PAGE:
Researchers have developed a proof-of-concept side-channel attack that allows them to pull encryption keys from a single decryption for a modern version of OpenSSL. The attack impacts mobile devices — without physical access to the handsets.
A group of researchers at Georgia Tech were able to retrieve the encryption keys from mobile device analog signals unintentionally produced by processors – within seconds and without physical access to the devices. The private RSA encryption keys are pulled from encryption software program OpenSSL (specifically version 1.1.0g).
“The approach is demonstrated using electromagnetic emanations on two mobile phones and an embedded system, and after only one decryption in a fixed-window RSA implementation, it recovers enough bits of the secret exponents to enable very efficient (within seconds) reconstruction of the full private RSA key,” researchers said in a research paper presented at USENIX.
Side-channel attacks extract sensitive information, such as cryptographic keys, from signals created by electronic activity within computing devices as they carry out computation. There are an array of techniques to launch side-channel attacks, including using caches, branch predictors or analog signals.
In this instance, researchers launched the PoC attack on two Android mobile phones and an embedded system board, all packing ARM processors with high frequencies between 800MHz to 1.1GHz.
These frequencies are included in the signal capture capabilities of compact commercially available sub-$1,000 software-defined radio (SDR) receivers, such as the Ettus B200-mini, researchers said. The researchers placed receivers “very close” but without physical contact with the unopened phone cases (and for the embedded systems board they placed the probes about eight inches away); from there, they were able to capture the electromagnetic signals from the processors.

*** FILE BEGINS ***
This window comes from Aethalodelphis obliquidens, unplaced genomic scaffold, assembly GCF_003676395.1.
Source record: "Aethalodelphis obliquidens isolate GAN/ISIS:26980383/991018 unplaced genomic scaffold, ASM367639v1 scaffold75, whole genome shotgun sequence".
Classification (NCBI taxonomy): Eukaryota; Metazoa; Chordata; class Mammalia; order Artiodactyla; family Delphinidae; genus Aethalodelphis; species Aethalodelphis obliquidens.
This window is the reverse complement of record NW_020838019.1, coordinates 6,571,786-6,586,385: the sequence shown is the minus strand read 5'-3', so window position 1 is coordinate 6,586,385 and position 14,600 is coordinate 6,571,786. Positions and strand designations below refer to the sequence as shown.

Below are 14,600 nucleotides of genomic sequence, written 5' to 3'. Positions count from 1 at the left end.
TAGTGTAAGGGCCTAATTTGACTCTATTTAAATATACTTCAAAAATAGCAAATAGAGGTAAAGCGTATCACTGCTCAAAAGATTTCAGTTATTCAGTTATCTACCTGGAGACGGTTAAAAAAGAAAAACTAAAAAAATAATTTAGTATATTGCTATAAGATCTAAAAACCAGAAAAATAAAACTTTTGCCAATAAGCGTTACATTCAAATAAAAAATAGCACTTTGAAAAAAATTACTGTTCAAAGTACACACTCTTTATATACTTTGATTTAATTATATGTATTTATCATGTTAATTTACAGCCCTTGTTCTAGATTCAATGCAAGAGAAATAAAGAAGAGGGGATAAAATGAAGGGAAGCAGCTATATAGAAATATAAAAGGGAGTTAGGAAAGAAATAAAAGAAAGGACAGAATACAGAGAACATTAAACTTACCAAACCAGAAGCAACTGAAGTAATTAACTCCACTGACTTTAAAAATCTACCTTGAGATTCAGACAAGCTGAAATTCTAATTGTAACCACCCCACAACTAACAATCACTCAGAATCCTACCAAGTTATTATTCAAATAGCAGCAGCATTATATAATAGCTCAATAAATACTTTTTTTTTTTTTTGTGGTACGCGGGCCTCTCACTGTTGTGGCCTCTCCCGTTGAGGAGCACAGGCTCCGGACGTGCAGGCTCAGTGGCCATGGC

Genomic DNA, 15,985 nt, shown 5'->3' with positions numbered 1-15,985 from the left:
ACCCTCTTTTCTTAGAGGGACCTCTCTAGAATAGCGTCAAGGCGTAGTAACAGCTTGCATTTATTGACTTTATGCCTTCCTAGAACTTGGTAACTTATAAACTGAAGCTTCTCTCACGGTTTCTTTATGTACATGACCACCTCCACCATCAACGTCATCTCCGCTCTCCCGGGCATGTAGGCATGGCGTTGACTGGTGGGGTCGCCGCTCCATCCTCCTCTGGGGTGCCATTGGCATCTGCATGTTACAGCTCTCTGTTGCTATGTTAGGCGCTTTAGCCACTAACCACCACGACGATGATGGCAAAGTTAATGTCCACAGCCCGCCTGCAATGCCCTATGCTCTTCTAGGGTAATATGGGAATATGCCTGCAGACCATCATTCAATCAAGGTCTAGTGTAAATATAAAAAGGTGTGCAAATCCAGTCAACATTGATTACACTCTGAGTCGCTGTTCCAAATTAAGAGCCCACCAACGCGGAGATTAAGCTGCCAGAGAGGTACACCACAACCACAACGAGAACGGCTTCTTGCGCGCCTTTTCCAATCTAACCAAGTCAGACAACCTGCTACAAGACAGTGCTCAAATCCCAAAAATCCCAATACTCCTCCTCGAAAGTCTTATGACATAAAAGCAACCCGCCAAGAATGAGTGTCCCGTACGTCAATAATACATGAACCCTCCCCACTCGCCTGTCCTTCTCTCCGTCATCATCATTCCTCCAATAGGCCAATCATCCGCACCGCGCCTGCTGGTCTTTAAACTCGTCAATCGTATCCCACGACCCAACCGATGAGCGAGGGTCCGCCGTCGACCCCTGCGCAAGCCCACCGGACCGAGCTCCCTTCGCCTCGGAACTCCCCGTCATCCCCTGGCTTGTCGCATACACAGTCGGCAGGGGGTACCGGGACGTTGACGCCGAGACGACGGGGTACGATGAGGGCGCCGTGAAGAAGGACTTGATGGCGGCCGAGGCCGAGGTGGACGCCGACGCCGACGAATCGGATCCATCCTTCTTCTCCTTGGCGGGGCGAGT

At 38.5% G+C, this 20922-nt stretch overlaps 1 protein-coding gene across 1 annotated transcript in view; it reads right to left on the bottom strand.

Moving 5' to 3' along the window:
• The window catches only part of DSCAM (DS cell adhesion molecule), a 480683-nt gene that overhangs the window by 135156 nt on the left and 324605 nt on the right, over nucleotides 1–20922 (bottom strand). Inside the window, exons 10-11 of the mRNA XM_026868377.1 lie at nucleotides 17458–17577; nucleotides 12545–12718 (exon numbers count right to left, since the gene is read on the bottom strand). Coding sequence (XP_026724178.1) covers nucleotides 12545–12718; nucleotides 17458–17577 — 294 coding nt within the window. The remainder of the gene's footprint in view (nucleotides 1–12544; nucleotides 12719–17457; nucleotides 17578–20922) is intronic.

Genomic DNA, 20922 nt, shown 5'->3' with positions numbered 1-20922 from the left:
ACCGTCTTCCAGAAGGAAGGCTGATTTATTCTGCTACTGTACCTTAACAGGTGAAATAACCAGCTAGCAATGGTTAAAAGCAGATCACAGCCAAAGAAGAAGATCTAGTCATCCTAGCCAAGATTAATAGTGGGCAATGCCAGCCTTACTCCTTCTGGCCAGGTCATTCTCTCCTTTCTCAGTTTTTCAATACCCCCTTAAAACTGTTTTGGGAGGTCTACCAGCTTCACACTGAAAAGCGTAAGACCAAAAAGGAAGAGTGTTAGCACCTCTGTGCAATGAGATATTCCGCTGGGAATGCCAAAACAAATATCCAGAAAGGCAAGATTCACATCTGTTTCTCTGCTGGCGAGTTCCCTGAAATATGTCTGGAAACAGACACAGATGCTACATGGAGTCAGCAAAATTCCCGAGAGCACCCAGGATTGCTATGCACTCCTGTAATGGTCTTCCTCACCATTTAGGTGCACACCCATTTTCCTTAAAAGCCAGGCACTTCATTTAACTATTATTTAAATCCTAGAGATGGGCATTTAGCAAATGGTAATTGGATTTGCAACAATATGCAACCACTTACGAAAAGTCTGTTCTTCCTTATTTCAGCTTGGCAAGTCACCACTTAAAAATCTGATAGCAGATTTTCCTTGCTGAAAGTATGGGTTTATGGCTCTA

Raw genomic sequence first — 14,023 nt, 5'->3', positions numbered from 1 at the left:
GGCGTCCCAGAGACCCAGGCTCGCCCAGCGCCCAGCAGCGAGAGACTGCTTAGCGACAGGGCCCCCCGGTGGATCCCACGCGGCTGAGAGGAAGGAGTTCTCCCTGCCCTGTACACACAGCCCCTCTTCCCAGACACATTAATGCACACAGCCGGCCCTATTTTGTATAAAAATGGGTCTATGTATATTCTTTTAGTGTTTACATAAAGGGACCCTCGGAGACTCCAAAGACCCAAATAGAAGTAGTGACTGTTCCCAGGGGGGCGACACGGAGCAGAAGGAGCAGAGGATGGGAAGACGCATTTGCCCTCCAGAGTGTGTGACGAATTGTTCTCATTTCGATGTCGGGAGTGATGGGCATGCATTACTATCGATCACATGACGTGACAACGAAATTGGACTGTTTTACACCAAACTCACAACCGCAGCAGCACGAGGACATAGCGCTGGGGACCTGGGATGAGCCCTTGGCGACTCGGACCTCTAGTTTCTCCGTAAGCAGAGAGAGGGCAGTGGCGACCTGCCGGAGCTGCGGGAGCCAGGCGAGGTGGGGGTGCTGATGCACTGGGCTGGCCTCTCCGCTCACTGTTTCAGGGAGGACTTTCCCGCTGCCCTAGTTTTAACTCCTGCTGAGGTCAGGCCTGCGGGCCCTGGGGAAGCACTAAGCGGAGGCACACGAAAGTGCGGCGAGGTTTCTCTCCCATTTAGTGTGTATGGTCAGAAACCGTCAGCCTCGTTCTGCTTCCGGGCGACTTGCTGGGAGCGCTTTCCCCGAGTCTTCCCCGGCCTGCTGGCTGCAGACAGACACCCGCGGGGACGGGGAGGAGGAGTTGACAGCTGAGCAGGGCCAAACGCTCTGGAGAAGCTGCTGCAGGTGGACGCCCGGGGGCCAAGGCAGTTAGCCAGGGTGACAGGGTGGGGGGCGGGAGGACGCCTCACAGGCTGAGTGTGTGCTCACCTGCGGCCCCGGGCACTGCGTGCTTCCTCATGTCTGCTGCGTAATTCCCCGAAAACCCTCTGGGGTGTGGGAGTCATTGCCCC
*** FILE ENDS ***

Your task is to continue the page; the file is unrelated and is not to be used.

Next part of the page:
“The attack recovers the exponent’s bits during modular exponentiation from analog signals that are unintentionally produced by the processor as it executes the constant-time code that constructs the value of each ‘window’ in the exponent, rather than the signals that correspond to squaring/multiplication operations and/or cache behavior during multiplication and table lookup operations,” researchers explained.
Researchers said their technique correctly recovered between 95.7 to 99.6 percent (depending on the target system) of the secret exponents’ bits from the signals.
The issue can be mitigated when the bits of the exponent are only obtained from an exponent in integer-sized groups (tens of bits) rather than obtaining them one bit at a time.
“This mitigation is effective because it forces the attacker to attempt recovery of tens of bits from a single brief snippet of signal, rather than having a separate signal snippet for each individual bit,” researchers said.
Researchers said they submitted the mitigation to OpenSSL and a patch for integration was merged into the “master” branch of OpenSSL’s source code on May 20. Implementations will need to update their code accordingly.